Summer 2018 update

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The cold waters of the South Holston and Watauga provide us with exceptional fishing throughout the summer months. Some would argue the late summer months of August and Sept boast the most productive fishing of the year. “Sluicing” flows of ~300 Cfs to 2000 cfs opened up lots of floatable water, but has limited wade fishing access during higher flows. Both tailwaters are producing both consistent numbers and some of the largest wild brown trout in the country are hitting the nets.

Sulphur hatches, beetle fishing, sight fishing, and low light streamer fishing rule the summertime game on the S. Holston.  Beginner anglers can enjoy the high numbers of both stocked rainbows and wild fish thriving in the upper portions of the river throughout summer. As you travel downstream the river shifts to wild brown trout dominant sections that fish comparable to other great tailwaters across the country.  Extremely large resident and lake run fish (Boone Lake is downstream) will migrate up river as summer progresses and bump around again just prior to the winter spawn. This gives anglers shots (often sight fishing) to some of the largest wild brown trout found anywhere. Hookups with fish over 2ft are not uncommon, and we have landed several just under the 30″ mark this season. The unusually high grass growth this season has the river teaming with scuds, midges, small caddis, aquatic worms, and mayflies.  Things are on the up and up for the upcoming fall run, winter spawn, and overall health of the river. Striper action on the lower sections of the river and into Boone Lake, which is still drained for dam repairs, has been hit or miss depending on weather and water. We have tricked plenty on fly, including some really nice fish pushing 30 lbs.

The Watauga tailwater continues to consistently produce and offers anglers a wide variety of water to fish. Big lake run stripers, smallmouth, and brown trout litter the lower stretches down into Boone Lake allowing  unique multi species float and wade trips. High numbers trout pack the upper stretches of the river and will keep anglers of any skill level busy.  As of early September, the large browns have podded up and begun their prespawn activity and feeding. Like the S. Holston, this is a great time to sight-fish to the big browns during clear water or catch them off guard with big flies in darker water. Bug wise… Sulphurs, slatey mayflies, midges, caddis, little stones, terrestrials, and crane flies will all show themselves depending when and where you are. Dry opportunities will present themselves most days on the Watauga.  Watching the water levels of Stoney Creek and the Doe River, in conjunction with generation schedules, is vital to finding productive water.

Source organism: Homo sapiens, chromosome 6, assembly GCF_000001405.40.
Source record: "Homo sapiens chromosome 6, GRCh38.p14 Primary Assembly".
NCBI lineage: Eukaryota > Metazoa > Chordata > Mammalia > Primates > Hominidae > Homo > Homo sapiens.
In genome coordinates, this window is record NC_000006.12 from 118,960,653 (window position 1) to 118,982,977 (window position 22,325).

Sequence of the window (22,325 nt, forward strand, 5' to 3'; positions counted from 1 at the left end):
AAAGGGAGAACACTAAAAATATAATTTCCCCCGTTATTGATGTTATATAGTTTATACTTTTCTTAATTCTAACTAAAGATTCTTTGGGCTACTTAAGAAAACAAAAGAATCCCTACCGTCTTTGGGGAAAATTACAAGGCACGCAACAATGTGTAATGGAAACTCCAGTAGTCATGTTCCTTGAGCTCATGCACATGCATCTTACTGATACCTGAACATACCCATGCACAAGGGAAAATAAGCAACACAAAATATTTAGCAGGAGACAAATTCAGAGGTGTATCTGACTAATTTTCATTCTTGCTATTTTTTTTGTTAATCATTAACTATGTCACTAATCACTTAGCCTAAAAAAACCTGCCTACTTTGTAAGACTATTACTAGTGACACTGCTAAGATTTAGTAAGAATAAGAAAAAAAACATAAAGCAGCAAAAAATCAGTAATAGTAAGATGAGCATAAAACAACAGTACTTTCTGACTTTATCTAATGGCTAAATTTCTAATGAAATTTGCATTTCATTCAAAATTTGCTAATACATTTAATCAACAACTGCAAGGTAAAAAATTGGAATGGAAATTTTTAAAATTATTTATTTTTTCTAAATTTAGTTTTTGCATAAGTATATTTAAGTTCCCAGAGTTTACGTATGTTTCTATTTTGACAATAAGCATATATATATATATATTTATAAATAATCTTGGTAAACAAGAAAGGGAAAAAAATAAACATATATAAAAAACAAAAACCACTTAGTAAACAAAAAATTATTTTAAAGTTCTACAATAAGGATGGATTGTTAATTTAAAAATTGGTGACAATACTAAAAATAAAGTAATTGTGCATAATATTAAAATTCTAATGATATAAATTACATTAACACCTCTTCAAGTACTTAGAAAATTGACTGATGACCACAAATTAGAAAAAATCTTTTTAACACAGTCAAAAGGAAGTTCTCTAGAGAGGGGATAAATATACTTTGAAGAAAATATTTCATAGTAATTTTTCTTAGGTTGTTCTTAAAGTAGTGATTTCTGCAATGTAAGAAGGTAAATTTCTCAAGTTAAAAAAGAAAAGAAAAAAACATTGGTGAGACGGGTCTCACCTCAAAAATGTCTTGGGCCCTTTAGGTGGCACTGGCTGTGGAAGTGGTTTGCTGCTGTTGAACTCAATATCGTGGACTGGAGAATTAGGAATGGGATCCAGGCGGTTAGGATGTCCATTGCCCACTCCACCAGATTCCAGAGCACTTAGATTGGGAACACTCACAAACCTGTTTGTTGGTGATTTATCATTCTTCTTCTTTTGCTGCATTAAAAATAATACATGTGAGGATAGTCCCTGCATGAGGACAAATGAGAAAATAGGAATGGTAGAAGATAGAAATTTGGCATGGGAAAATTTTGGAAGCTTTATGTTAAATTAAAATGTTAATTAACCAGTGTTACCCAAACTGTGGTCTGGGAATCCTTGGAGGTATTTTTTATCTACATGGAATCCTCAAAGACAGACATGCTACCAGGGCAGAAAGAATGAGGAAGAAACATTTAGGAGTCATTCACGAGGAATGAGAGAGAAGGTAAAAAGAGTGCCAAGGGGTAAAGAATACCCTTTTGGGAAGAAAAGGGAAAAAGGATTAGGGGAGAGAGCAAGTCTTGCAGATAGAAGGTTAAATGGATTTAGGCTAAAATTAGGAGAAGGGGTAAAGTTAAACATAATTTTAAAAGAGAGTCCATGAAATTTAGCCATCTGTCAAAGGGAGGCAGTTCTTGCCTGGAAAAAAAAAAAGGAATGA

We have been chasing the smallmouth bass on the Holston and Nolichucky Rivers this year. Both river’s are producing extremely well and each have their unique qualities that make them special. The Nolichucky is a freestone river and one of most scenic rivers out there. With a combination of breathtaking scenery and feisty unpressured bass, this is a great trip for the adventure seeking angler looking to get on a pure untainted fishery. Shots at trout, musky, spots, and the full range of panfish species will show up as well. The Holston, another tailwater river, is a smallmouth bass powerhouse  and one of the best smallie fisheries in the world. We love sneaking around in drift boats targeting big smallmouth with advanced fly-rod and spinning gear techniques on this year-round bass fishery.